Arabic, Again

Pic from a few weeks ago at Arabic school in Cairo (left to right: me, Jun a "Doctors without Borders" worker from Tokyo, who sent me this pic, and Francesco, a university student from Italy who really likes "russ bilaban", i.e., rice with milk, which is what you can buy in little stores all over the place):

I learned an incredible amount of Arabic for the time I spent there (much more than last time in Alexandria). Now, I can write Arabic (albeit badly), read it (though slowly and without necessarily understanding what I'm reading), and have small conversations with real Arabic people (so long as they're Egyptian and so long as they need to be told "go left, here, right here, now, right now, no, the second one, and please turn right, not left, please"). And a lot more. I surprised myself at the amount of Arabic I learned. It's a lot less scrawly than it seems at first sight.

Comments:

Hmm.

Posted by sohbet on January 15, 2008 at 03:36 AM PST #

Hey! I was wondering when you'd pick the Arabic up again. Did you go with Qortoba Cairo this time, or a different school?

Posted by Lou Ruppert on January 15, 2008 at 04:14 AM PST #

I like the bubble smoke, breath out deeply and smoke....

Arabic is the most difficult I've learned, even more than Chinese

Posted by Ivan on January 15, 2008 at 03:22 PM PST #

You can yse this internet free software to type and email notes in Arabic, Frasi, Urdu, English and other 11 languages without the need to install any software on your mahcine.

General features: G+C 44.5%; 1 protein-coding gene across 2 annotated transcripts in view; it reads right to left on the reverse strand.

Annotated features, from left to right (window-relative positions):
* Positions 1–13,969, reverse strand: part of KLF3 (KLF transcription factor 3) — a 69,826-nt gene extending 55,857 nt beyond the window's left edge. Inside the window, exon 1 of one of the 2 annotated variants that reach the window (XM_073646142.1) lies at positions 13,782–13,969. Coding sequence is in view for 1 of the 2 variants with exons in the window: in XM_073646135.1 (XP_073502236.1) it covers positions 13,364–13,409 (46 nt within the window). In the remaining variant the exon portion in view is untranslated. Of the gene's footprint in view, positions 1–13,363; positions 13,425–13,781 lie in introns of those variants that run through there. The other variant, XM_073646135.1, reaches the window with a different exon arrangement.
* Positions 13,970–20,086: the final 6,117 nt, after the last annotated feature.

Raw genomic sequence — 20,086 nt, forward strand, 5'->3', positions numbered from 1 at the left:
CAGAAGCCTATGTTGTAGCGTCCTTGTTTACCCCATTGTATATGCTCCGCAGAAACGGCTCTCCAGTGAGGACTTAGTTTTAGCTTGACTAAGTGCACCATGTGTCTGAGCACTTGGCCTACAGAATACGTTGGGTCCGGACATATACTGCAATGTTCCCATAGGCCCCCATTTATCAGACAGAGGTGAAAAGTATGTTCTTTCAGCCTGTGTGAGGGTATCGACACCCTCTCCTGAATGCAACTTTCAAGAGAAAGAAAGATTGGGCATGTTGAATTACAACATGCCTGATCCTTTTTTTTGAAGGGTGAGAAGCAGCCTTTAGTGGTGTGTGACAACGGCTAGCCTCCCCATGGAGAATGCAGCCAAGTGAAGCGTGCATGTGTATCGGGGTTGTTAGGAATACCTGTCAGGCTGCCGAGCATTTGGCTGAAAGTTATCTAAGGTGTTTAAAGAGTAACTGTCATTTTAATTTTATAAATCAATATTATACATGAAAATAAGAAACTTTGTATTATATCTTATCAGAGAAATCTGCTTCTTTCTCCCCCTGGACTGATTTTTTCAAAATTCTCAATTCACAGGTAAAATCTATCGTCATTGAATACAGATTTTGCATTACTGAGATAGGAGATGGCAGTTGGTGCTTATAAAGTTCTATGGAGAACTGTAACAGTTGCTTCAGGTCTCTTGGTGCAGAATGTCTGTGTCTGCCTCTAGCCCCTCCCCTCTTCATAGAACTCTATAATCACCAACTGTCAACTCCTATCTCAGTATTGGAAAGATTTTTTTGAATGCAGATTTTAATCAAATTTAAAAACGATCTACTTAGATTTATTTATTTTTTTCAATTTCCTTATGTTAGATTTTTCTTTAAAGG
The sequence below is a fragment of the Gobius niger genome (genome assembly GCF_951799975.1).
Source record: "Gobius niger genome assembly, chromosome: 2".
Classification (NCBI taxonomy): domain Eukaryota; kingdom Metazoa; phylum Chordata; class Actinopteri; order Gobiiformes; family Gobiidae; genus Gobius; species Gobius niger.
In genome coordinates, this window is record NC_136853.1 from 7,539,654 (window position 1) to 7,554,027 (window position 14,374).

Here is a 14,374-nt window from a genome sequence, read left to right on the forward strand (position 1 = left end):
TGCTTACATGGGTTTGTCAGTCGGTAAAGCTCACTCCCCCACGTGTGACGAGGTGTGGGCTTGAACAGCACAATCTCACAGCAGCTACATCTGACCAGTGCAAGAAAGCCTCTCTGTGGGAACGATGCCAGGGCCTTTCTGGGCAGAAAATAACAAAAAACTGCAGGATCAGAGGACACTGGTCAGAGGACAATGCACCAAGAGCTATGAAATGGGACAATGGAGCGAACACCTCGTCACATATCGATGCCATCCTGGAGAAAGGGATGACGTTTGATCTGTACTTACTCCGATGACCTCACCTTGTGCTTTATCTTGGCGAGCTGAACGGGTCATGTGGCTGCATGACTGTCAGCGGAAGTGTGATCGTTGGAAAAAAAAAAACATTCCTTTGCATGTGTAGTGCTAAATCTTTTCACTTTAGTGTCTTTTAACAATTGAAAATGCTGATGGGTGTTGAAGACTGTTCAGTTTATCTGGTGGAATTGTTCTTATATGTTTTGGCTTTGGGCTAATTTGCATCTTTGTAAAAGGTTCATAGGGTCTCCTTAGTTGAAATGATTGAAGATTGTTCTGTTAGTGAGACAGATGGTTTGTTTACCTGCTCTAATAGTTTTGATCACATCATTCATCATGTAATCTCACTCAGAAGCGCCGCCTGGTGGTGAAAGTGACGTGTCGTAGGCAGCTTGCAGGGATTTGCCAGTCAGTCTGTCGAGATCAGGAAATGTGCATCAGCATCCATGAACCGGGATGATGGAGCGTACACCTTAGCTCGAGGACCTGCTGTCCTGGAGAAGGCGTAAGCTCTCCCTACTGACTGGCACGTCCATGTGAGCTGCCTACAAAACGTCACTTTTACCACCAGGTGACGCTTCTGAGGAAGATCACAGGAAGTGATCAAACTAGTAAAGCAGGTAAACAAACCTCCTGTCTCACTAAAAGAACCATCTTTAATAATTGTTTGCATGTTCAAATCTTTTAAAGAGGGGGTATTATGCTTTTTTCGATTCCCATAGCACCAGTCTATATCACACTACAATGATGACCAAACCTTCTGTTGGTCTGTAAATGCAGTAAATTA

PostNote http://www.lessondesigner.com/postnote/

Peace, California, USA

Posted by Mahmoud Elsayess on February 09, 2008 at 03:19 AM PST #

..and here is a much better way to type in Arabic on an English keyboard... just type in English letters and it will convert them automatically to Arabic as you type :)

http://www.yamli.com/editor/

Posted by guest on May 25, 2008 at 09:07 AM PDT #

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About

Geertjan Wielenga (@geertjanw) is a Principal Product Manager in the Oracle Developer Tools group living & working in Amsterdam. He is a Java technology enthusiast, evangelist, trainer, speaker, and writer. He blogs here daily.

The focus of this blog is mostly on NetBeans (a development tool primarily for Java programmers), with an occasional reference to NetBeans, and sometimes diverging to topics relating to NetBeans. And then there are days when NetBeans is mentioned, just for a change.

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